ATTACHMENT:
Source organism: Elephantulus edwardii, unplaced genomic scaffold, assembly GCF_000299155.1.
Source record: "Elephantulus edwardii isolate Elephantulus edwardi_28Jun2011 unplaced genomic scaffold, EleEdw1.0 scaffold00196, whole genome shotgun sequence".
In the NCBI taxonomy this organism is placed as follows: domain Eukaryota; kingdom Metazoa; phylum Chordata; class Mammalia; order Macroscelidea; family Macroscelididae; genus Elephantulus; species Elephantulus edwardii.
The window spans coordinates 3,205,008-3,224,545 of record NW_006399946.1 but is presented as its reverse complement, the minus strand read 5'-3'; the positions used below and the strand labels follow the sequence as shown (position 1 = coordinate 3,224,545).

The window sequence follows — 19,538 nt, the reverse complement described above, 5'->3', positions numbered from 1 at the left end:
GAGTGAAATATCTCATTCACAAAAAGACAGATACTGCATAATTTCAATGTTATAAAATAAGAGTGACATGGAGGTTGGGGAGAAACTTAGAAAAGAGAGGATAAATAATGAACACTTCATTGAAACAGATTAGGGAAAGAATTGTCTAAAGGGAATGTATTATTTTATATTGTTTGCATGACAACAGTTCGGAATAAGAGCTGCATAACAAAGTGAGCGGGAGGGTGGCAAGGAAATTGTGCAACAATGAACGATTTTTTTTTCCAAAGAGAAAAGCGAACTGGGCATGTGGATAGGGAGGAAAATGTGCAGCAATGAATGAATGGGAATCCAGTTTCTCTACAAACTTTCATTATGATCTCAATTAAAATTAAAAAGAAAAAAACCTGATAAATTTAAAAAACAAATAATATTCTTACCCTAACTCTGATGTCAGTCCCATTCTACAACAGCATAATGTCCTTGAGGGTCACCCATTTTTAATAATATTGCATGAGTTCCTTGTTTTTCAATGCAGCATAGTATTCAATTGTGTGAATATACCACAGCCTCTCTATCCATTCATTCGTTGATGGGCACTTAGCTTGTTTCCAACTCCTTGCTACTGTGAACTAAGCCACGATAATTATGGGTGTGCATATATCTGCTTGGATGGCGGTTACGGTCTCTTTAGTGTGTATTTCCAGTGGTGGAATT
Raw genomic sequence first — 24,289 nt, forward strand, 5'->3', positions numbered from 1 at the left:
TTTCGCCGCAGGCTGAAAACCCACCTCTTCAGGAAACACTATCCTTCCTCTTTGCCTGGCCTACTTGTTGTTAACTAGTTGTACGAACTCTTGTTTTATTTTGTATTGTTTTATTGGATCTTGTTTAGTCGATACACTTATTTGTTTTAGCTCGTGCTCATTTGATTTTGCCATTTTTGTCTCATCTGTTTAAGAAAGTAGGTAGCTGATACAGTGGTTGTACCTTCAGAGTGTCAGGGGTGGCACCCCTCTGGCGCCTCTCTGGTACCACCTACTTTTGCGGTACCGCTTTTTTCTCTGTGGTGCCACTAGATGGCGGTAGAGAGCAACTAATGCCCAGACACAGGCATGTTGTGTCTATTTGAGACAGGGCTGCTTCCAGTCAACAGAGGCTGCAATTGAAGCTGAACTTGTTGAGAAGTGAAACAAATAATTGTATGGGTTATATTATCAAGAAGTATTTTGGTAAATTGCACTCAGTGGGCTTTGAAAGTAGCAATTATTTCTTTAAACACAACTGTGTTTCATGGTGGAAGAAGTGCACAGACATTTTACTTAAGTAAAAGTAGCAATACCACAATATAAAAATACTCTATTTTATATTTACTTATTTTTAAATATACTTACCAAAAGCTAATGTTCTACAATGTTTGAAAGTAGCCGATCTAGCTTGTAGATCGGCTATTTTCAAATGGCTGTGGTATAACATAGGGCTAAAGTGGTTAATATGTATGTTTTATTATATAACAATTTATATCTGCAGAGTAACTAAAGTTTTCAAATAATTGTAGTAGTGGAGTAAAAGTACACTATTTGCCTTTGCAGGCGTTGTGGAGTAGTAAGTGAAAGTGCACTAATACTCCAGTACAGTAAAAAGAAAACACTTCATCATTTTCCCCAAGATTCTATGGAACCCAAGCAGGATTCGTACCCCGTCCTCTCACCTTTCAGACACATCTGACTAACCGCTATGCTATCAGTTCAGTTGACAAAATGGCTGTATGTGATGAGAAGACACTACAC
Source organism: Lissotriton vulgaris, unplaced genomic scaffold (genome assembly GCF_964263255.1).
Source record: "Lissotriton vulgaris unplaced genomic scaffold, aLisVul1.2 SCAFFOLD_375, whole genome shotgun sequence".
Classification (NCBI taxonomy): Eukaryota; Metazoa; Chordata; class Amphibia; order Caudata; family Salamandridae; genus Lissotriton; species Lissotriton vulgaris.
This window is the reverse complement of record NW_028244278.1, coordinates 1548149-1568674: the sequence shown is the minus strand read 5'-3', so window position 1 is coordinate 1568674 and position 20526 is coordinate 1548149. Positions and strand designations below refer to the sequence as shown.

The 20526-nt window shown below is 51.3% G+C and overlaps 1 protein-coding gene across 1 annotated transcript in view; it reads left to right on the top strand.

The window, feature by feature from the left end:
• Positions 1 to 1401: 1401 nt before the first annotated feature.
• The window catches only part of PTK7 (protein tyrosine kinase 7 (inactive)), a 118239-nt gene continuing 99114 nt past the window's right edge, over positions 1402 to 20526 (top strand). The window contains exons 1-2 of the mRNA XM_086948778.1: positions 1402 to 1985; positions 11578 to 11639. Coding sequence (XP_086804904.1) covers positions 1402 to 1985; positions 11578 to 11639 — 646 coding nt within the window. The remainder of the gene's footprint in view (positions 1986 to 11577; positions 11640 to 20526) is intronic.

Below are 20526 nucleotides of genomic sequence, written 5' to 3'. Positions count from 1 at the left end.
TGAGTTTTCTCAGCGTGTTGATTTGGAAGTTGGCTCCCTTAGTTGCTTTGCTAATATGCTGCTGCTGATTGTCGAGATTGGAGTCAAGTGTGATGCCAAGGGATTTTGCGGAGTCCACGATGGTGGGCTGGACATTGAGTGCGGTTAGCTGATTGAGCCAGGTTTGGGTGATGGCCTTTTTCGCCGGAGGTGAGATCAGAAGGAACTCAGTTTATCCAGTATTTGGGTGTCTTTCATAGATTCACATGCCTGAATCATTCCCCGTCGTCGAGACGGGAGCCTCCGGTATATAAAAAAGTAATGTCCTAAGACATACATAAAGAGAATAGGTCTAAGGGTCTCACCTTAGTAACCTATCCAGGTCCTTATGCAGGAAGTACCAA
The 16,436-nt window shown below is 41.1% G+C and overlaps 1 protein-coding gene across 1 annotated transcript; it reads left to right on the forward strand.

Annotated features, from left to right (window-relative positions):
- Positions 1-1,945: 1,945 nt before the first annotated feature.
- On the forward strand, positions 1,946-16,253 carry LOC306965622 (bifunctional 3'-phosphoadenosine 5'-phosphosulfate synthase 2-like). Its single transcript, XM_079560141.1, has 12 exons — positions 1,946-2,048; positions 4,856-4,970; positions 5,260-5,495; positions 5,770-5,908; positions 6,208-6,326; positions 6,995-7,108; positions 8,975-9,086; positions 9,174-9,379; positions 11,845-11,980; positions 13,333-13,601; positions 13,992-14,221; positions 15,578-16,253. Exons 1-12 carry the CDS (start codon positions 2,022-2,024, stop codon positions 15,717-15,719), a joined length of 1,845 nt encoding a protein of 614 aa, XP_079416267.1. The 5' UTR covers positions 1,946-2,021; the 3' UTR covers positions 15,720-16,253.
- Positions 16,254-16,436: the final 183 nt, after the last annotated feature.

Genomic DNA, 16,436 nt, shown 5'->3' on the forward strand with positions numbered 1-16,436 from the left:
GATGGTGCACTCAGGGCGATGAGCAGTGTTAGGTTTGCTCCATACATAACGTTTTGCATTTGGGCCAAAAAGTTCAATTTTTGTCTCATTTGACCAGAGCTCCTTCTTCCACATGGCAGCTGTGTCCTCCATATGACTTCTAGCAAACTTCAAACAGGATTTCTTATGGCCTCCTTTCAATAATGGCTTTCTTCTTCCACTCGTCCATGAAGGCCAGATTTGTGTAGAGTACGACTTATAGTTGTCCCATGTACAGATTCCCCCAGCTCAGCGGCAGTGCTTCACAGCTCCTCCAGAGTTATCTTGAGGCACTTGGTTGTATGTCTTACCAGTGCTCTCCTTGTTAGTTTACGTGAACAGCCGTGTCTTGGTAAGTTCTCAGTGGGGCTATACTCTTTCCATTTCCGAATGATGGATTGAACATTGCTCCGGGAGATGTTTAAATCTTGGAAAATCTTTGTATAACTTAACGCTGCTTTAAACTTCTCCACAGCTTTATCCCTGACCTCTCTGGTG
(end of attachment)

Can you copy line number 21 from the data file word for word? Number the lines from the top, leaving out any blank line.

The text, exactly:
- Positions 1-1,945: 1,945 nt before the first annotated feature.